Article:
TREE Foundation

Tree Foundation - Trust for Environment Education, Conservation and Community Development, including TSunami Rehabilitation

TRUST FOR ENVIRONMENT EDUCATION, CONSERVATION & COMMUNITY DEVELOPMENT

 
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Frequently Asked Questions - Year of the Turtle

There are only few sea turtle nestings on this beach to justify beach-darkening efforts. Why is light management legislation needed?

Beaches where small numbers of turtles nest can be very important. The entire nesting range of a population may be made up of sparsely nested beaches. Moreover, any group of nesting turtles may constitute a genetically unique and vulnerable unit. Losing even small populations may mean the permanent loss of diversity. The irony in disregarding lighting problems at sparsely nested beaches is that artificial lighting may have caused the nesting to be so low. Many lighted beaches with little nesting may again attract more nesting turtles once they are darkened.

Will lighting on a pier and tall buildings, Affect Sea turtles on the adjacent beach?

Yes. Lighting on piers and tall buildings, is very difficult to shield from the beach. Hatchlings on adjacent stretches of beach may crawl for great distances in the direction of the lighted pier. Hatchlings that enter the water near the pier may linger in the glow beneath the lighted structure and fall prey to fish, also attracted to the light, rather than disperse offshore.

Will Crimes increase if the beach is not lighted?

Generally, beaches are not areas where there is a great need for crime prevention. Very little valuable property is stored on beaches and there is seldom much night time human activity to require security. Fortunately, areas adjacent to nesting beaches where people reside, work, recreate, and store valuables can be lighted with the necessary shields for protection, without affecting turtles on the nesting beach. It is here that light management is necessary. It costs little or nothing and may actually save money in electricity costs. Most of the essential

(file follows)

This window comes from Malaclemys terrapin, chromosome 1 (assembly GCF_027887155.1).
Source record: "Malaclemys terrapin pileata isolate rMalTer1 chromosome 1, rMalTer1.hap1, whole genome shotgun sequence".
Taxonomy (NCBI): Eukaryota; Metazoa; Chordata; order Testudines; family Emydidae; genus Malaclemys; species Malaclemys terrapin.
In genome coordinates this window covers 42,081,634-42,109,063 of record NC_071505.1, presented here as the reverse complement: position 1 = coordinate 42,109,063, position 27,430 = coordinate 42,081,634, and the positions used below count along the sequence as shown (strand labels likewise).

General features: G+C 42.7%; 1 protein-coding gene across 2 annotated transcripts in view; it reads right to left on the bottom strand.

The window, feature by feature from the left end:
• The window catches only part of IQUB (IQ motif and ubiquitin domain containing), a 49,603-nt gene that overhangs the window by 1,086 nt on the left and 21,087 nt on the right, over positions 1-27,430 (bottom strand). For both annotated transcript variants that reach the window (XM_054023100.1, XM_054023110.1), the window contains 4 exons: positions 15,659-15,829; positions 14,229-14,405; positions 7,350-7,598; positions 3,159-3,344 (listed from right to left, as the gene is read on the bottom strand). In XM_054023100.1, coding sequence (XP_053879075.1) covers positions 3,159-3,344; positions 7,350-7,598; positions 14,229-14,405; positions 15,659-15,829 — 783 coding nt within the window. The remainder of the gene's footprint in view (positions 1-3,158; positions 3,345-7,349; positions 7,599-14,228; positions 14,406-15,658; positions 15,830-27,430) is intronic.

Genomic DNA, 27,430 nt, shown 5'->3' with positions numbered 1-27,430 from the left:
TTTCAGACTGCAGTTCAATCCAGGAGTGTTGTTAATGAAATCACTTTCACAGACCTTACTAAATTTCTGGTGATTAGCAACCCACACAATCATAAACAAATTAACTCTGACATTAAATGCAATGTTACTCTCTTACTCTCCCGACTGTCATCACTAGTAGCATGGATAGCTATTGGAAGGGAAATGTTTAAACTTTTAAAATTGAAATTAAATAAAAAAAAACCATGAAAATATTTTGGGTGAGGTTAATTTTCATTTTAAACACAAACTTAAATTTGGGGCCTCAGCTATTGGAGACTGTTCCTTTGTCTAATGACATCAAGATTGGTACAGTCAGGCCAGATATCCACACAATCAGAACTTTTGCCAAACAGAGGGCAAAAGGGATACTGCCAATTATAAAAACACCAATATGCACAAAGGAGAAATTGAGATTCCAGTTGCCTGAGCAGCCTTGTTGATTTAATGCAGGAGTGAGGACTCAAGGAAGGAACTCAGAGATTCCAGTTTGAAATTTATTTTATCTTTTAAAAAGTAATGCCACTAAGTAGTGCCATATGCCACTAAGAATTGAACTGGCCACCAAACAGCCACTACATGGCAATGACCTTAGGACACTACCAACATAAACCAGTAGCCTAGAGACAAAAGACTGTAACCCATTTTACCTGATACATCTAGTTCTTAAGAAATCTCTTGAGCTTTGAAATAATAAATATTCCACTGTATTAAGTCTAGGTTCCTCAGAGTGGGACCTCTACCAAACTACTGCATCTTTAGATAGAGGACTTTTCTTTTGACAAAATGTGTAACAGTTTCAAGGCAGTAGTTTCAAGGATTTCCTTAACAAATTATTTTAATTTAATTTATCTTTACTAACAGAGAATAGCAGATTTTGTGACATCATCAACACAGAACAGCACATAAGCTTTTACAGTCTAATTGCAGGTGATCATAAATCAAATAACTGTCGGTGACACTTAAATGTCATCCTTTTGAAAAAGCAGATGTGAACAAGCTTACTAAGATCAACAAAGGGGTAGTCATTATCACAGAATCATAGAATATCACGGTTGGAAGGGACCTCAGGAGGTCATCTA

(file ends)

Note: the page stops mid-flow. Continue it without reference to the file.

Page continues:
lighting that remains can easily be shielded so that the light performs its intended function without reaching the beach. Proper shields can be fashioned from inexpensive metal flashing and fastened with screws.

What should be done with misdirected hatchlings found on the beach?

Hatchling sea turtles found wandering away from the ocean should be taken to a darkened portion of beach and allowed to walk into the surf on their own. As they are know for natal nesting. Those that do not crawl vigorously can be placed in the water and allowed to swim away. In all cases, local natural resource or environmental protection agencies should be notified. Or contact TREE Foundation’s KAP members.

How can the sacrifice of human safety and security to save a few sea turtles be justified?

Thankfully, no such choice is necessary. The safety and security of humans can be preserved without jeopardizing sea turtles. The goal of any program to reduce sea turtle harassment and mortality caused by lighting is to manage light so that it performs the necessary function without reaching the nesting beach. Still, some may contend that any inconvenience at all is too much and that the concerns of humans should always outweigh those for turtles. People insistent on this generalization should not ignore the large and resolute constituency that values sea turtles. Sea turtles are valuable ecologically. Any protection awarded to ecological purposes is ultimately in our own best interests.

Proposal for funding support for the Year of the Turtle

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